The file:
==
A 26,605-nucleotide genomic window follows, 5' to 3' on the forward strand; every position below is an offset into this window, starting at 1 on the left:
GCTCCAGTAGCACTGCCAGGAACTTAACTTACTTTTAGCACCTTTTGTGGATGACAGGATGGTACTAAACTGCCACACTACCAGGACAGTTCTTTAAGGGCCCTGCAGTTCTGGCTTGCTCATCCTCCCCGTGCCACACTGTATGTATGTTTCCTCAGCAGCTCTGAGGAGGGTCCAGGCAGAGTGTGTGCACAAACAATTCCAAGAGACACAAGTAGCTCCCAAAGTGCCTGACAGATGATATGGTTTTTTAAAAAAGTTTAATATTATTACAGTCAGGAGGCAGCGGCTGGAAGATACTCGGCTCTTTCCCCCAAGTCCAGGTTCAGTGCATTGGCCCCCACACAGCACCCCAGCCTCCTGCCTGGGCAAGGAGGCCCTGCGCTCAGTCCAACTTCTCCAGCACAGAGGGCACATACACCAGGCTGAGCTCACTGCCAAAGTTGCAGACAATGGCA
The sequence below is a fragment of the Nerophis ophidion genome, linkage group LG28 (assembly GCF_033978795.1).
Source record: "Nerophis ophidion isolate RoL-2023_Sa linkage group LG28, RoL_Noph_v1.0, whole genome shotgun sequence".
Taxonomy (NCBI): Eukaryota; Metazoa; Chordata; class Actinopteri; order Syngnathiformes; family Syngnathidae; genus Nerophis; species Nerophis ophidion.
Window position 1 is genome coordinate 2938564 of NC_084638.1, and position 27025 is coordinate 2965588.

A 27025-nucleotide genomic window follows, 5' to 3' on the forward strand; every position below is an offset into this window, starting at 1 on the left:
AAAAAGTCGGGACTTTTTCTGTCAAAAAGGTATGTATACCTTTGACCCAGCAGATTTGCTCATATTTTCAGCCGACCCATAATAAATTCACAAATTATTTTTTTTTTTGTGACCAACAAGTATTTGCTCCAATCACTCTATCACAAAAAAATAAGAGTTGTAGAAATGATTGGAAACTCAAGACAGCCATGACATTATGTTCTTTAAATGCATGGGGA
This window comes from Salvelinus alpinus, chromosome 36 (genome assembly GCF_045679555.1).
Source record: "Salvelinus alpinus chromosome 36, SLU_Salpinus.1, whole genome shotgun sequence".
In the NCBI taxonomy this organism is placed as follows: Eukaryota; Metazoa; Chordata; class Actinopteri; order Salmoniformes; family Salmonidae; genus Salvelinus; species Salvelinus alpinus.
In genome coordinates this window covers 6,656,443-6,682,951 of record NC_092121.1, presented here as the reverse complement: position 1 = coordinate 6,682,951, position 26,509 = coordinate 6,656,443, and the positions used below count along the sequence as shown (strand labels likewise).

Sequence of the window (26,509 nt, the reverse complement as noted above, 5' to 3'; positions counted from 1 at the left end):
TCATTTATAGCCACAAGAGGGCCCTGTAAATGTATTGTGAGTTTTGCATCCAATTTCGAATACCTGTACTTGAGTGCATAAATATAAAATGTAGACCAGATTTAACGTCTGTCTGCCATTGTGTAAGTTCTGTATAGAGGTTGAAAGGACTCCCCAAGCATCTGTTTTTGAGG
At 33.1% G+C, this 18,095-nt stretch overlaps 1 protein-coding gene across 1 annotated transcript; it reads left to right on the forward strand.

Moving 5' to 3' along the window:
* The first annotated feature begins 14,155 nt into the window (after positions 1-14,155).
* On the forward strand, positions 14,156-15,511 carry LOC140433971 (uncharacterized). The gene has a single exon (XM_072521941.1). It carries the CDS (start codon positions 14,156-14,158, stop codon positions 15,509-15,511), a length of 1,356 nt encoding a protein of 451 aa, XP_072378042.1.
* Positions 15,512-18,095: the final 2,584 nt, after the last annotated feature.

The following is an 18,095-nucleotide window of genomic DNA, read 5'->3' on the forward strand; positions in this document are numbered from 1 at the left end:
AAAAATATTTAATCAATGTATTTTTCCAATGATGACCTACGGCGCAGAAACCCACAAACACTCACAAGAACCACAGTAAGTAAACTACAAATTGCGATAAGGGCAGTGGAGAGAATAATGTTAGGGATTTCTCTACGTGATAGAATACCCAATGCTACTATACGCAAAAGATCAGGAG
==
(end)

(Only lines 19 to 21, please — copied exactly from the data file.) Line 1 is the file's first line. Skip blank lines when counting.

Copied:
* Positions 15,512-18,095: the final 2,584 nt, after the last annotated feature.

The following is an 18,095-nucleotide window of genomic DNA, read 5'->3' on the forward strand; positions in this document are numbered from 1 at the left end:
AAAAATATTTAATCAATGTATTTTTCCAATGATGACCTACGGCGCAGAAACCCACAAACACTCACAAGAACCACAGTAAGTAAACTACAAATTGCGATAAGGGCAGTGGAGAGAATAATGTTAGGGATTTCTCTACGTGATAGAATACCCAATGCTACTATACGCAAAAGATCAGGAG